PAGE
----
|The Library's operating budget still has not recovered from the 2010 budget cuts. If you are elected as Mayor, will you work to restore library funding for books, programs, and staffing?||I support restoring library funds to pre-recession levels. Our public libraries are one of the best investments our next Mayor could make in our city and its residents. Library services touch tens of thousands of Phoenicians each week. Our programs help kids find the scholarships they need to attend college; entrepreneurs get the training and information they need to turn their ideas into licensed businesses; and retirees stay connected with their community through events that support life-long learning and the opportunity to help teach our youngest residents how to read. In just the first week of Burton Barr’s reopening this past June, residents checked out nearly 20,000 materials. It showed how much its services were missed and how much our residents yearn for more books and materials, and the community our libraries provide.
As the fastest-growing city in America, restoring funding to the same levels they a decade ago is the least we could do—residents still aren’t receiving the funding per person they once were. Our libraries have done so much with comparatively little, I can’t wait to see what our staff can do with our full support.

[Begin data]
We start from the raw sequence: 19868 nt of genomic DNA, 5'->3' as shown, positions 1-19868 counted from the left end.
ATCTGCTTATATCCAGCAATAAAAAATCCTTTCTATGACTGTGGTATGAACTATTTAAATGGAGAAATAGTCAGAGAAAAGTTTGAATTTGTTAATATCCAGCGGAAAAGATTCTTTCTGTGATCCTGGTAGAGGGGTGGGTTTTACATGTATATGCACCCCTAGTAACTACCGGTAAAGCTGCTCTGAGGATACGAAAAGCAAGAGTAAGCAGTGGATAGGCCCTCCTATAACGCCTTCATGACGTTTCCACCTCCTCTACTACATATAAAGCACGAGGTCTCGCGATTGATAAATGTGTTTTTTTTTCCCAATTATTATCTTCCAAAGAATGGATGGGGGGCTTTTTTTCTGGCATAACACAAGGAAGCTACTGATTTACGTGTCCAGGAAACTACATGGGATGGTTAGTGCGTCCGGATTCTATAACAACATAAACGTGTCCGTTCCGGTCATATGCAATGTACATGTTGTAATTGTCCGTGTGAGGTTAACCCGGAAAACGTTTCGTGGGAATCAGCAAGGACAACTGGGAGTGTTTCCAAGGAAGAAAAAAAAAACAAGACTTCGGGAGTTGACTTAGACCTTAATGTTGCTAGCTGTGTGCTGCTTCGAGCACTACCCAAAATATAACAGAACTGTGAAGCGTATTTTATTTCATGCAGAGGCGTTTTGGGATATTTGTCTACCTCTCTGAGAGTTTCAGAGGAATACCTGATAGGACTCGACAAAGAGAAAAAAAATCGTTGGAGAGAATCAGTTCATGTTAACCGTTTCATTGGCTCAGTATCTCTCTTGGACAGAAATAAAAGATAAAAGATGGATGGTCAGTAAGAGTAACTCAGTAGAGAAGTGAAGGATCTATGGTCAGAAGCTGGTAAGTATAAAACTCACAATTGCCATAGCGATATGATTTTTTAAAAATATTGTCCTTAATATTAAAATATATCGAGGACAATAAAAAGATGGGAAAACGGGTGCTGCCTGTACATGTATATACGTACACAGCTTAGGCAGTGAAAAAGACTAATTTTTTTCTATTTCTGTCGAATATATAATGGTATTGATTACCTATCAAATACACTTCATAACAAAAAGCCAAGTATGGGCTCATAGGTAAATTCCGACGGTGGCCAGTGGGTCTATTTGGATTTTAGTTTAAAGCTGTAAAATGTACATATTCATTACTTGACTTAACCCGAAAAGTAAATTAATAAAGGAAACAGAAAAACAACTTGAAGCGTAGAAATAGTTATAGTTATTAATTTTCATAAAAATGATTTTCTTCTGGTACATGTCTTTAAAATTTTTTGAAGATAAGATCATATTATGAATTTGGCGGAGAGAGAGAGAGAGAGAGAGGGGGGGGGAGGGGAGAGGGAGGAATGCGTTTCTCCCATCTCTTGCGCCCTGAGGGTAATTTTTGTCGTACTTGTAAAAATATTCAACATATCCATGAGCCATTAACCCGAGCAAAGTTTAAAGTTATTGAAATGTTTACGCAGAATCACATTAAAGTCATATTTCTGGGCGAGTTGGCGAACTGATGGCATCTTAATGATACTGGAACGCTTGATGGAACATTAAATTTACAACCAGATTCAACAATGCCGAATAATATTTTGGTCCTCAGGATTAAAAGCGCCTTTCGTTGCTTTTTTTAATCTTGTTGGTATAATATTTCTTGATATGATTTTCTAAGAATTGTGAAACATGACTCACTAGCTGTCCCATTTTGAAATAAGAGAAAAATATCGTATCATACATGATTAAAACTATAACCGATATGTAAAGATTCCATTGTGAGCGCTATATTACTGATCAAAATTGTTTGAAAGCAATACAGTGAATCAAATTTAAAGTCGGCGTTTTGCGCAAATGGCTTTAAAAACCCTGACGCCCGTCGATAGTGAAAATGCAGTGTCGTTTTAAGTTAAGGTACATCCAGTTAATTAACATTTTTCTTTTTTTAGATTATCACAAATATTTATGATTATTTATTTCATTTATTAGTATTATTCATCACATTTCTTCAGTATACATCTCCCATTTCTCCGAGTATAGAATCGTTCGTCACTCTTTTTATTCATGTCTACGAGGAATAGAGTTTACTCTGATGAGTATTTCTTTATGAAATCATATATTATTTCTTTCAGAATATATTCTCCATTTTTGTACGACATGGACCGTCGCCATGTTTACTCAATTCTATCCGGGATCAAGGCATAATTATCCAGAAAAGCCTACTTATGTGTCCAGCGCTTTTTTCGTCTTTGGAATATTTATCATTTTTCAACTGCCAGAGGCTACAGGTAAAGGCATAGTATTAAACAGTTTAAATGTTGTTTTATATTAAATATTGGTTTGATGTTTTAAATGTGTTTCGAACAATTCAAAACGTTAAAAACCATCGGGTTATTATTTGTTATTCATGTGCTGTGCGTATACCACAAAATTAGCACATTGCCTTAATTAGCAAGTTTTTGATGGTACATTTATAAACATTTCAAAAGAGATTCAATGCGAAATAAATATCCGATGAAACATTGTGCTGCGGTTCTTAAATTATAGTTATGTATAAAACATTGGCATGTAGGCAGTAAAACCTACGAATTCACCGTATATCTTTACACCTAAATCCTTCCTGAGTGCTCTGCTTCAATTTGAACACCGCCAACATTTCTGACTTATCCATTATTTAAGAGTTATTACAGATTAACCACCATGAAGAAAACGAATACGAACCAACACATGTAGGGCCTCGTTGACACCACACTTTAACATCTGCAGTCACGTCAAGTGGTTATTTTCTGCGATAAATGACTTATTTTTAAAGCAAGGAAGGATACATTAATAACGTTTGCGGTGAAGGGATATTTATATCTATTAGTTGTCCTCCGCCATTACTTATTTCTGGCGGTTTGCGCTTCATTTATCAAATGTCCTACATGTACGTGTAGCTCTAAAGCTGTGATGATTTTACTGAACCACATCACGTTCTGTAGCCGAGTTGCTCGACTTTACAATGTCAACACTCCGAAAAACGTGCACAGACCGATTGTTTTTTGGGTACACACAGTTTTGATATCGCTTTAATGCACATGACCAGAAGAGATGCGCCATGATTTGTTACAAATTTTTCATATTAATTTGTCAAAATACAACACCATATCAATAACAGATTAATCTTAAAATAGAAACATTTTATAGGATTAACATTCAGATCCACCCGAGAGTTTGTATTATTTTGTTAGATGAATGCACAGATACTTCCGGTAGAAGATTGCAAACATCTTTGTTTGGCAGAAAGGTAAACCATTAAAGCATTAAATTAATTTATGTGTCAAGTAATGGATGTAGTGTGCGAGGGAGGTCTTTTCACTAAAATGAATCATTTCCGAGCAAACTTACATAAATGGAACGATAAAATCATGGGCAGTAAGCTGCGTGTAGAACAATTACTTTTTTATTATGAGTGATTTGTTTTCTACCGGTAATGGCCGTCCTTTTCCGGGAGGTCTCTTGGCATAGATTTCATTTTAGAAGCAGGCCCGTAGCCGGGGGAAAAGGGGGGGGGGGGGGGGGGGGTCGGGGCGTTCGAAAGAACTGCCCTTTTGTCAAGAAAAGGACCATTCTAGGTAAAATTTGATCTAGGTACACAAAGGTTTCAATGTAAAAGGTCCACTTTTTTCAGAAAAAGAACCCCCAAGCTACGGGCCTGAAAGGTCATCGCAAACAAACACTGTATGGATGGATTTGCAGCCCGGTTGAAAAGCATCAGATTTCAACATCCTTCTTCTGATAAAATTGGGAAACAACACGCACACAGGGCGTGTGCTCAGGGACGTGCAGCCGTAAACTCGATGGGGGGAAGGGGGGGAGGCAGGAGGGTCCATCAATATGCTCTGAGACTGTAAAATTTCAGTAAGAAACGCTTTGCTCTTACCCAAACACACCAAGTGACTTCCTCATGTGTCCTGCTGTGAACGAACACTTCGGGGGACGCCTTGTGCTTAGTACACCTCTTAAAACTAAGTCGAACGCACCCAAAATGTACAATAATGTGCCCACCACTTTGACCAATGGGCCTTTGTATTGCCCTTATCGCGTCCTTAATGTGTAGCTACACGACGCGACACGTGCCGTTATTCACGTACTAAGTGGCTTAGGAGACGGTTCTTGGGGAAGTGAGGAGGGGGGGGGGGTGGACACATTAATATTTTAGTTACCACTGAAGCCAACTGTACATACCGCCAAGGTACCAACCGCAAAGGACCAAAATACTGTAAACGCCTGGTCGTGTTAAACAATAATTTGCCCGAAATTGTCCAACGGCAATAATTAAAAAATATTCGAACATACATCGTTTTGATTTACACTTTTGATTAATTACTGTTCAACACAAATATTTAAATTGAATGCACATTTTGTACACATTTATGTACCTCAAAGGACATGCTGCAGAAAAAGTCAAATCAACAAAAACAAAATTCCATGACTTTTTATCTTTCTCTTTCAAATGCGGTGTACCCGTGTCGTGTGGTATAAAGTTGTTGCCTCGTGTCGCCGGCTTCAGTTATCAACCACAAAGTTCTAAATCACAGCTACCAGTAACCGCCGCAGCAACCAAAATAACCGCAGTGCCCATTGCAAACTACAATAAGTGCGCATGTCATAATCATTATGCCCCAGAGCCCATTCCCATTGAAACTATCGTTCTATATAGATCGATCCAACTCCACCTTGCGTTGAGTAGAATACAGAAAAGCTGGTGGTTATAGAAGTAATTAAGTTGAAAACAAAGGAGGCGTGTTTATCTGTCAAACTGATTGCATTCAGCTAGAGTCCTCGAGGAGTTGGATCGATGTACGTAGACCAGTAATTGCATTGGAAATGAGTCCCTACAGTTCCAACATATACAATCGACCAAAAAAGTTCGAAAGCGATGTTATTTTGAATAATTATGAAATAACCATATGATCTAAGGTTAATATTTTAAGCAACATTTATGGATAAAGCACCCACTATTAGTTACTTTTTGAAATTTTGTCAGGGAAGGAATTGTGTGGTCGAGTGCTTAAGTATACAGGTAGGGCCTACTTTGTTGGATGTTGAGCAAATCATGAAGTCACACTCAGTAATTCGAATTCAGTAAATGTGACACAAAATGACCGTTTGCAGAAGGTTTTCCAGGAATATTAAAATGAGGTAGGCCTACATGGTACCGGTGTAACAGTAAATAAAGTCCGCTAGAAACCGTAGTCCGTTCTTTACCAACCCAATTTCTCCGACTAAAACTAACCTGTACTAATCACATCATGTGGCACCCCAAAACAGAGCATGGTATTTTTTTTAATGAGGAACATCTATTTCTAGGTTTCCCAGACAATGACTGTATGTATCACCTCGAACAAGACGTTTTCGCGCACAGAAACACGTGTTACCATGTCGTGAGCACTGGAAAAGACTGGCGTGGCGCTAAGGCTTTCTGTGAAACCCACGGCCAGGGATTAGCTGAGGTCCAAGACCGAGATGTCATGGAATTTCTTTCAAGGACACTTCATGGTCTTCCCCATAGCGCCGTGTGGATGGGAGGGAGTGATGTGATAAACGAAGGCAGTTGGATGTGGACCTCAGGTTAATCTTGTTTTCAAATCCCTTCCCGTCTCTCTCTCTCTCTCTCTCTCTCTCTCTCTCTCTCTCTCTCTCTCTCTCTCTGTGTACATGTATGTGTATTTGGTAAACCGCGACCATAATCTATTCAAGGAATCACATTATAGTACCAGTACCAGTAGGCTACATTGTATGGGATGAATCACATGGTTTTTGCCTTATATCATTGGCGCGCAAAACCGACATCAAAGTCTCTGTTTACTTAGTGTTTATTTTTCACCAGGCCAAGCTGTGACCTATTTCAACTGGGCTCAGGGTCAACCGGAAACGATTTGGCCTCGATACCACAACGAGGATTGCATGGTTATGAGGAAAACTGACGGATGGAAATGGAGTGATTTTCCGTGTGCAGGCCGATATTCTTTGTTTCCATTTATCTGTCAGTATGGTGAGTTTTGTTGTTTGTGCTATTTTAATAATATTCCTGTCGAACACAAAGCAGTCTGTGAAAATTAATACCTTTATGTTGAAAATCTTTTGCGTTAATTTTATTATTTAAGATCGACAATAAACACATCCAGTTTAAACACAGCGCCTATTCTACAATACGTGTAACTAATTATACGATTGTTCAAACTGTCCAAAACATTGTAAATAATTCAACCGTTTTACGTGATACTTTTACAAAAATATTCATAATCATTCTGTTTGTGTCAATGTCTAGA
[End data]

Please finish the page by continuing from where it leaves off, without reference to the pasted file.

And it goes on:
|Unequivocally yes. It is not possible to fully restore library hours and services to the levels prior to 2010 unless funding for staff, programs, and acquisition of books are fully funded as well.|
|In what other ways will you support the library if you are elected as Mayor?||I will be Phoenix’s first mayor who is a mom of a young kid. I am planning a cable/YouTube video series promote all of the (mostly free) things that the city offers for parents, and the libraries will be central to that.||In addition to the restoration of budget cuts, I will seek to expand library-based education and entrepreneurship programs I created by extending to all city libraries while further highlighting the value of Phoenix Libraries as a community resource and the need to continue to invest in its operations and staffing.|
|Do you have anything else you would like to add regarding Phoenix's public libraries?||One promising opportunity I see is expanding TRIO at ASU to the Downtown Phoenix Campus. TRIO administers Talent Search, Upward Bound, Veterans Upward Bound—federally-funded programs that support students who are first-generation, low-income, and/or veterans. If Downtown, TRIO and College Depot could supplement one another.||Thank you for your service to our city.|